Consider the following scenario. You go in for some testing for some health problems you’ve been having and after a number of tests, you test positive for colon cancer. What are the chances that you really do have colon cancer? Let’s suppose that the test is not perfect, but it is 95% accurate. That is, in the case of those who really do have colon cancer, the test will detect the cancer 95% of the time (and thus miss it 5% of the time). (The test will also misdiagnose those who don’t actually have colon cancer 5% of the time.) Many people would be inclined to say that, given the test and its accuracy, there is a 95% chance that you have colon cancer. However, if you are like most people and are inclined to answer this way, you are wrong. In fact, you have committed the fallacy of ignoring the base rate (i.e., the base rate fallacy).
The base rate in this example is the rate of those who have colon cancer in a population. There is very small percentage of the population that actually has colon cancer (let’s suppose it is .005 or .5%), so the probability that you have it must take into account the very low probability that you are one of the few that have it. That is, prior to the test (and not taking into account any other details about you), there was a very low probability that you have it—that is, a half of one percent chance (.5%). The test is 95% accurate, but given the very low prior probability that you have colon cancer, we cannot simply now say that there is a 95% chance that you have it. Rather, we must temper that figure with the very low base rate. Here is how we do it. Let’s suppose that our population is 100,000 people. If we were to apply the test to that whole population, it would deliver 5000 false positives. A false positive occurs when a test registers that some feature is present, when the feature isn’t really present. In this case, the false positive is when the test for colon cancer (which will give false positives in 5% of the cases) says that someone has it when they really don’t. The number of people who actually have colon cancer (based on the stated base rate) is 500, and the test will accurately identify 95 percent of those (or 475 people). So what you need to know is the probability that you are one who tested positive and actually has colon cancer rather than one of the false positives. And what is the probability of that? It is simply the number of people who actually have colon cancer (500) divided by the number that the test would identify as having colon cancer. This latter number includes those the test would misidentify (5000) as well as the number it would accurately identify (475)—thus the total number the test would identify as having colon cancer would be 5475. So the probability that you have it, given the positive test = 500/5475 = .091 or 9.1%. So the probability that you have cancer, given the evidence of the positive test is 9.1%. Thus, contrary to our initial reasoning that there was a 95% chance that you have colon cancer, the chance is only a tenth of that—it is less than 10%! In thinking that the probability that you have cancer is closer to 95% you would be ignoring the base rate of the probability of having the disease in the first place (which, as we’ve seen, is quite low). This is the signature of any base rate fallacy. Before closing this section, let’s look at one more example of a base rate fallacy.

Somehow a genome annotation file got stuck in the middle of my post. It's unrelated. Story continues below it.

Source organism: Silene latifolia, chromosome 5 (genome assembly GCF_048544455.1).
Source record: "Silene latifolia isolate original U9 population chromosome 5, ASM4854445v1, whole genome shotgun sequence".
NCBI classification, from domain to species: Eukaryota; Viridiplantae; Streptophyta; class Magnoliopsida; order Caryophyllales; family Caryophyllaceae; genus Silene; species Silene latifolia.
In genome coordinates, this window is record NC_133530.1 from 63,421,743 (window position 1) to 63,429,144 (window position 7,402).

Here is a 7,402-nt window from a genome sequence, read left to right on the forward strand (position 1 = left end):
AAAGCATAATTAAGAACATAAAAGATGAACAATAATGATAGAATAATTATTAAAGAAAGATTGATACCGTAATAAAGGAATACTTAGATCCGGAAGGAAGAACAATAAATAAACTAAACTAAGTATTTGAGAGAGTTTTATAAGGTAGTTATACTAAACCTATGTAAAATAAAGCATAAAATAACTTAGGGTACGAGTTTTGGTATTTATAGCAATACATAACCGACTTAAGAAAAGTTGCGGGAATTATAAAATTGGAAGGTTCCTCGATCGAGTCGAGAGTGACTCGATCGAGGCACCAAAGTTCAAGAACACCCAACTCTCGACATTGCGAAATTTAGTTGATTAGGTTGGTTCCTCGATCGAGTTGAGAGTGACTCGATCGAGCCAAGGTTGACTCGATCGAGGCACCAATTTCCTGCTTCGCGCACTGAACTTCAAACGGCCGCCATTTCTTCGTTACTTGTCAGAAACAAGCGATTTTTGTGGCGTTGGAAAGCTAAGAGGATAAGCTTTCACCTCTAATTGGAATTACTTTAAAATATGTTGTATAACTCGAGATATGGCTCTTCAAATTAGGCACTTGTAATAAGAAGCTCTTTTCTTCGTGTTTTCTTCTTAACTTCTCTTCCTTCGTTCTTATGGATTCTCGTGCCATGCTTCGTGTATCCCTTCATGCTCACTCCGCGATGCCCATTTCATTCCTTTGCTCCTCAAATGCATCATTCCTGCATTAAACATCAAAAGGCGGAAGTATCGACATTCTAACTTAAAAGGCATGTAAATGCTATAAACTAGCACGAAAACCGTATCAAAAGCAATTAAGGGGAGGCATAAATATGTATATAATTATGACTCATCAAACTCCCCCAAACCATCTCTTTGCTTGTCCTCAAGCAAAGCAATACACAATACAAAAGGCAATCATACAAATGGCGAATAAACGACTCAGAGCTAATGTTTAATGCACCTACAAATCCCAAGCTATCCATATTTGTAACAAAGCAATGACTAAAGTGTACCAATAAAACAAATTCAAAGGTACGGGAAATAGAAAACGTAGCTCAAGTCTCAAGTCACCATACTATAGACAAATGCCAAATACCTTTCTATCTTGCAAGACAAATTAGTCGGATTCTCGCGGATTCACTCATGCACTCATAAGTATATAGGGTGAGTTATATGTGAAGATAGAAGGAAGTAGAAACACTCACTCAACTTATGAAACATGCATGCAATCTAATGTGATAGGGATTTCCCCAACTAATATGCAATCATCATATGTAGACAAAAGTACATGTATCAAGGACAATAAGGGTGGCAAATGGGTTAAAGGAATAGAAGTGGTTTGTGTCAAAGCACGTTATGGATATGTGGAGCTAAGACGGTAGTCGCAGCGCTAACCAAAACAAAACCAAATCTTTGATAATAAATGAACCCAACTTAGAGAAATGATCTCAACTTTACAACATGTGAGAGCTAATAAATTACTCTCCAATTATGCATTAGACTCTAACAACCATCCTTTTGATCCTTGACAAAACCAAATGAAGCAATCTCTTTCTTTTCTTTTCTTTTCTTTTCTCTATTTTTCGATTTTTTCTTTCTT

Suppose that the government has developed a machine that is able to detect terrorist intent with an accuracy of 90%. During a joint meeting of congress, a highly trustworthy source says that there is a terrorist in the building. (Let’s suppose, for the sake of simplifying this example, that there is in fact a terrorist in the building.) In order to determine who the terrorist is, the building security seals all the exits, rounds up all 3000 people in the building and uses the machine to test each person. The first 30 people pass without triggering a positive identification from the machine, but on the very next person, the machine triggers a positive identification of terrorist intent. The question is: what are the chances that the person who set off the machine really is a terrorist?8 Consider the following three possibilities: a) 90%, b) 10%, or c) .3%. If you answered 90%, then you committed the base rate fallacy again. The actually answer is “c” less than 1%! Here is the relevant reasoning. The base rate here is that it is exceedingly unlikely that any individual is a terrorist, given that there is only one terrorist in the building and there are 3000 people in the building. That means the probability of any one person being a terrorist, before any results of the test, is exceedingly low: 1/3000. Since the test is 90% accurate, that means that out of the 3000 people, it will misidentify 10% of them as terrorists = 300 false positives. Assuming the machine doesn’t misidentify the one actual terrorist, the machine will identify a total of 301 individuals as those “possessing terrorist intent.” The probability that any one of them actually This is another good illustration of how far off probabilities can be when the base rate is ignored.
8 This example is taken (with certain alterations) from: http://news.bbc.co.uk/2/hi/uk_news/m...ne/8153539.stm